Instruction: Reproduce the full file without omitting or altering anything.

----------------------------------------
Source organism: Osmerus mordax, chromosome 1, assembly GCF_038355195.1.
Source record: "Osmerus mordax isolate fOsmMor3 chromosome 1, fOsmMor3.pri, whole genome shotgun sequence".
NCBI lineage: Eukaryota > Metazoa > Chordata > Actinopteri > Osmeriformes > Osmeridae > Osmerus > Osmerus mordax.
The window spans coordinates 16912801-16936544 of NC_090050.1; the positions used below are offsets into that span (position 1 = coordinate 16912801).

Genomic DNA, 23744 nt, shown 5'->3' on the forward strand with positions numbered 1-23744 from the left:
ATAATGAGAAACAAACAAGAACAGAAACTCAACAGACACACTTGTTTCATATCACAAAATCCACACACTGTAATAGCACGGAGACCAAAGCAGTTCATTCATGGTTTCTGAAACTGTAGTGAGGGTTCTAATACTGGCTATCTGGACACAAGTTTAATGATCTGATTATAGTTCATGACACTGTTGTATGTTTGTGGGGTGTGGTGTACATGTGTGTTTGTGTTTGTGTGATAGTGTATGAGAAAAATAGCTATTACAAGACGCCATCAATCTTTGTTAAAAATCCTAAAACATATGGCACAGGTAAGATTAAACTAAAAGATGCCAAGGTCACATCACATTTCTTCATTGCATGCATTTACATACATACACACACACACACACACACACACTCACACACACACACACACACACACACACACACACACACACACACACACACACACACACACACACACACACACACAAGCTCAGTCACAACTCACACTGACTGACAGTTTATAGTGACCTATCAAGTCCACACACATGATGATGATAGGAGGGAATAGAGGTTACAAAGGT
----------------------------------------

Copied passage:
Source organism: Osmerus mordax, chromosome 1, assembly GCF_038355195.1.
Source record: "Osmerus mordax isolate fOsmMor3 chromosome 1, fOsmMor3.pri, whole genome shotgun sequence".
NCBI lineage: Eukaryota > Metazoa > Chordata > Actinopteri > Osmeriformes > Osmeridae > Osmerus > Osmerus mordax.
The window spans coordinates 16912801-16936544 of NC_090050.1; the positions used below are offsets into that span (position 1 = coordinate 16912801).

Genomic DNA, 23744 nt, shown 5'->3' on the forward strand with positions numbered 1-23744 from the left:
ATAATGAGAAACAAACAAGAACAGAAACTCAACAGACACACTTGTTTCATATCACAAAATCCACACACTGTAATAGCACGGAGACCAAAGCAGTTCATTCATGGTTTCTGAAACTGTAGTGAGGGTTCTAATACTGGCTATCTGGACACAAGTTTAATGATCTGATTATAGTTCATGACACTGTTGTATGTTTGTGGGGTGTGGTGTACATGTGTGTTTGTGTTTGTGTGATAGTGTATGAGAAAAATAGCTATTACAAGACGCCATCAATCTTTGTTAAAAATCCTAAAACATATGGCACAGGTAAGATTAAACTAAAAGATGCCAAGGTCACATCACATTTCTTCATTGCATGCATTTACATACATACACACACACACACACACACACACTCACACACACACACACACACACACACACACACACACACACACACACACACACACACACACACACACACACACACAAGCTCAGTCACAACTCACACTGACTGACAGTTTATAGTGACCTATCAAGTCCACACACATGATGATGATAGGAGGGAATAGAGGTTACAAAGGT